Spot on, Tony! And notice the irony where it is considered anti-Semitic to compare Israel’s behavior (including “mowing the lawn”) with the Nazis, but Dershowitz can compare this kid’s cartoon to Der Sturmer and Blood Libel! And he gets away with it! And the cartoon is pulled! And the cartoon, not Dershowitz, criticized as being thoughtless! Unbelievable!

    • gamal on November 4, 2017, 5:50 pm

      “This is a typical case of bleeding heart liberals”

      As Finkelstein said if their hearts were real and really bleeding they would be bleeding for Palestine, for Mr. Dweik who saw a picture of his son led away by occupation troops on this site, those are not hearts and that is not blood, its just oil leaking from twisted cogs and busted gears.

      • Mooser on November 5, 2017, 12:52 pm

        ” Mr. Dweik who saw a picture of his son led away by occupation troops on this site,”

        Yes. I saw that too, “gamal”. Searing.

  10. Matthew Taylor on November 4, 2017, 5:58 pm

    Agree w/what Donald Johnson has written on this thread. Anyone who looks at the color version and says, “Dershowitz doesn’t look like a spider,” is wearing reality distortion glasses.

    • oldgeezer on November 5, 2017, 1:50 am


      And anyone who sees a spider in the colour version has arachnophobia or has never seen spider.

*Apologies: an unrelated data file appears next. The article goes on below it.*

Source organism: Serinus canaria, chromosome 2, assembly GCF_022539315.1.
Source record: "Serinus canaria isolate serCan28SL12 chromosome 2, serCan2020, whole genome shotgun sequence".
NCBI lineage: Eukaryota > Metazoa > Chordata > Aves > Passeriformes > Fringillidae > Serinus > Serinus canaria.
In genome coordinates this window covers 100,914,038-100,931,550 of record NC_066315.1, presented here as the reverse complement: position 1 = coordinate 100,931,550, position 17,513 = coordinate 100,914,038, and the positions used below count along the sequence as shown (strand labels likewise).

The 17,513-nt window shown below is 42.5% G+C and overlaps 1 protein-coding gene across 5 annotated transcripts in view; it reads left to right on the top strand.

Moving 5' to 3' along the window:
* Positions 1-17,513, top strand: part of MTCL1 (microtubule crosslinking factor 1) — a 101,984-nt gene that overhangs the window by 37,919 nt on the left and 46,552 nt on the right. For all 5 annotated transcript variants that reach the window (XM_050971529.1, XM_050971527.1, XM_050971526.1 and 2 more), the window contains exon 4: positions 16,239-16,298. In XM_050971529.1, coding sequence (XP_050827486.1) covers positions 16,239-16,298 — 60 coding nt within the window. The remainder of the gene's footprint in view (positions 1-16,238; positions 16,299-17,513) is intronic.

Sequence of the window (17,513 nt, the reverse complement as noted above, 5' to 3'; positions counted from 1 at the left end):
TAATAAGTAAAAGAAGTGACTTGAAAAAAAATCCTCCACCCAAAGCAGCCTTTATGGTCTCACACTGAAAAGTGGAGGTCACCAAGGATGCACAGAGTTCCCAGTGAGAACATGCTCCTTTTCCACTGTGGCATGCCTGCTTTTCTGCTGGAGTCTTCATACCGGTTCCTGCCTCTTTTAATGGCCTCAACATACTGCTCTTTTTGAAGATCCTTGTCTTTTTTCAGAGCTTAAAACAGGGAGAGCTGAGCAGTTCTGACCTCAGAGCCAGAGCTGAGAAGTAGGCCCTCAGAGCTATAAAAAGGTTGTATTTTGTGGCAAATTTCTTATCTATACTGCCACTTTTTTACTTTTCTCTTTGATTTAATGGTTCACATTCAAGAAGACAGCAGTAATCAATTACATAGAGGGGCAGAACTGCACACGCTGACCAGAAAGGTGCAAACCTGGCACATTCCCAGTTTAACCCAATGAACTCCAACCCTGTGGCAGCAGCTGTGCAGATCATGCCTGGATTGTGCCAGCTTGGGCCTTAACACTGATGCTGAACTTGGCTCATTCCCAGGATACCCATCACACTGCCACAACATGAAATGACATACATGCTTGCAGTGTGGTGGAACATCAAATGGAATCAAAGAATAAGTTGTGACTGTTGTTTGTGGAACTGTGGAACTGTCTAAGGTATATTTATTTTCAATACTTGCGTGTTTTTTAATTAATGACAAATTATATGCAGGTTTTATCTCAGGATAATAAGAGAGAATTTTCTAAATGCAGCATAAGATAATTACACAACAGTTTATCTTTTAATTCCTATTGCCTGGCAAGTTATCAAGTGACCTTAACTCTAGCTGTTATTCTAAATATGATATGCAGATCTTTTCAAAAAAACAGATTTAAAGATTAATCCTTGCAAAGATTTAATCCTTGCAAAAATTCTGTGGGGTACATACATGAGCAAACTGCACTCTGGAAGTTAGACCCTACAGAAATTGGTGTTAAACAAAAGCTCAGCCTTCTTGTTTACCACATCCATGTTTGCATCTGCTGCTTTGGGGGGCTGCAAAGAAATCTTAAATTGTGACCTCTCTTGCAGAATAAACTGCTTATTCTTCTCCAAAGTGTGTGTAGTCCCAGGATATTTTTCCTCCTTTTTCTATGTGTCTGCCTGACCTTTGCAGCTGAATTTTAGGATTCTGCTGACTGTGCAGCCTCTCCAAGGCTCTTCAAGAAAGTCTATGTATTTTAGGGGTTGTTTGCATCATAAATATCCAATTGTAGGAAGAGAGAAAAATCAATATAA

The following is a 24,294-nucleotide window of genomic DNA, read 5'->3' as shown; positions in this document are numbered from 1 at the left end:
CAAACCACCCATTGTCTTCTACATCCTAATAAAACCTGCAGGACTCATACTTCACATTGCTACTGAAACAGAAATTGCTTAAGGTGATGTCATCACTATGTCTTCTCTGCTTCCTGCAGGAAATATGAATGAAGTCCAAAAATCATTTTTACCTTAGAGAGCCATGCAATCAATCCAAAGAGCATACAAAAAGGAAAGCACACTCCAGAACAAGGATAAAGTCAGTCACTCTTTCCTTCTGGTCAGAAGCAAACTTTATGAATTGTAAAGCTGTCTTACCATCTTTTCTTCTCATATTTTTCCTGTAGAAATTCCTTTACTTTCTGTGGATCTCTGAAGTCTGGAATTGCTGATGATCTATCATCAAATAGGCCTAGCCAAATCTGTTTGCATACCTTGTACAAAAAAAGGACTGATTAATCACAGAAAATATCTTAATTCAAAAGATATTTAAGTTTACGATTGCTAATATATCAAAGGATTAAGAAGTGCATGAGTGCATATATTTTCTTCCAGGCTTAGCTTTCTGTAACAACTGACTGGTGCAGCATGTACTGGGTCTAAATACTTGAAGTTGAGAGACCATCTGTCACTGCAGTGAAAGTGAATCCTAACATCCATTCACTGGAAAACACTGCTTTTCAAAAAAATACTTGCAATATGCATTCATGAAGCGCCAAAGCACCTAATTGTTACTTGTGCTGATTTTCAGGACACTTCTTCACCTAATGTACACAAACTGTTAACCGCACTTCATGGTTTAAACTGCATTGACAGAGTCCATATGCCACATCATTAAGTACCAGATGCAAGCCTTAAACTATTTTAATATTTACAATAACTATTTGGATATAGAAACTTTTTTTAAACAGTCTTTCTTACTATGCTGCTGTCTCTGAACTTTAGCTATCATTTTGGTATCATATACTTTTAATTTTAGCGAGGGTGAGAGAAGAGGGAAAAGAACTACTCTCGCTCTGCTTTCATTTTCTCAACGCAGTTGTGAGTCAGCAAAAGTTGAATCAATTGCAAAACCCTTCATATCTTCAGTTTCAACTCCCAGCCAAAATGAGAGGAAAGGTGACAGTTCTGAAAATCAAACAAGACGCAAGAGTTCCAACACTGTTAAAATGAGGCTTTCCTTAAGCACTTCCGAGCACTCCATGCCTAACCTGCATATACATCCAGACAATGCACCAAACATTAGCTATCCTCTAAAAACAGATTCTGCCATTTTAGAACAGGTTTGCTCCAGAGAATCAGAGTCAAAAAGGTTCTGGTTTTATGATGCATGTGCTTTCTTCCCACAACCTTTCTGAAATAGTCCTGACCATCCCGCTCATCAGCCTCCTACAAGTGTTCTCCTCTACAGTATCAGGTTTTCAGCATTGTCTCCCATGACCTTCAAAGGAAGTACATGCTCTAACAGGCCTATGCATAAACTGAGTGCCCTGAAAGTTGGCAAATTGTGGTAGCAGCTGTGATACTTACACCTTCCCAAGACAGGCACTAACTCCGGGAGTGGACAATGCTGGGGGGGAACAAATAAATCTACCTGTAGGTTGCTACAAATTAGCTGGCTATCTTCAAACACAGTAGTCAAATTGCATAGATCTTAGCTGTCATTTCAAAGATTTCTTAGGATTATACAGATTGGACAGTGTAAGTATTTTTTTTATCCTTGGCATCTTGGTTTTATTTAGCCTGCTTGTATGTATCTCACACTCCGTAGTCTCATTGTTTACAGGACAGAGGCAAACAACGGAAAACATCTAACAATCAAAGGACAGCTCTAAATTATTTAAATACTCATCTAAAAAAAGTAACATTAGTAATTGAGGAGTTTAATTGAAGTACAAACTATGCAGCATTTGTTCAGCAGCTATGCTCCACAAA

The cartoon is umsy and in bad taste. Spider? Pffft buy new glasses.

  11. gamal on November 4, 2017, 6:09 pm

    ” and says, “Dershowitz doesn’t look like a spider”

    exactly and all Arachnids are notoriously anti-semitic, but you don’t think he was thrusting the wrong part of his anatomy through the hole to spout his racist/genocidal nonsense? Some people are slaves to civility.

  12. Rusty Pipes on November 4, 2017, 8:55 pm

    The cartoon makes Dersh look like a fat contortionist in a black suit (not a stretch for a professor or a lawyer) with one hand and one shoe exposed. The leg’s awkwardly bent knee puts it in position to more effectively squash a Palestinian under foot. If anything, it makes fun of fat people.

  13. JoeSmack on November 4, 2017, 10:31 pm

    This is probably one of the worst pieces I’ve read in MondoWeiss.

    Outside of the obvious inanity of purposely drudging up anti-Semitic imagery from another time and place to create an analogy where there would otherwise be none, there is nothing to indicate that Dershowitz is being portrayed as a spider. An incredibly tenuous attempt to wedge the cartoon into a groundless line of reasoning.

    Put another way, even assuming Dersh is portrayed as a spider, there is no reason to connect that with Nazi portrayals of Jews as spiders unless you are only capable of seeing individual Jews like Dershowitz as perpetual Nazi victims and not on their own terms.

    • marc b. on November 5, 2017, 11:27 am

      Agreed. As if any unflattering caricature of Dershowitz would go unchallenged by the great defender of the 1st amendment.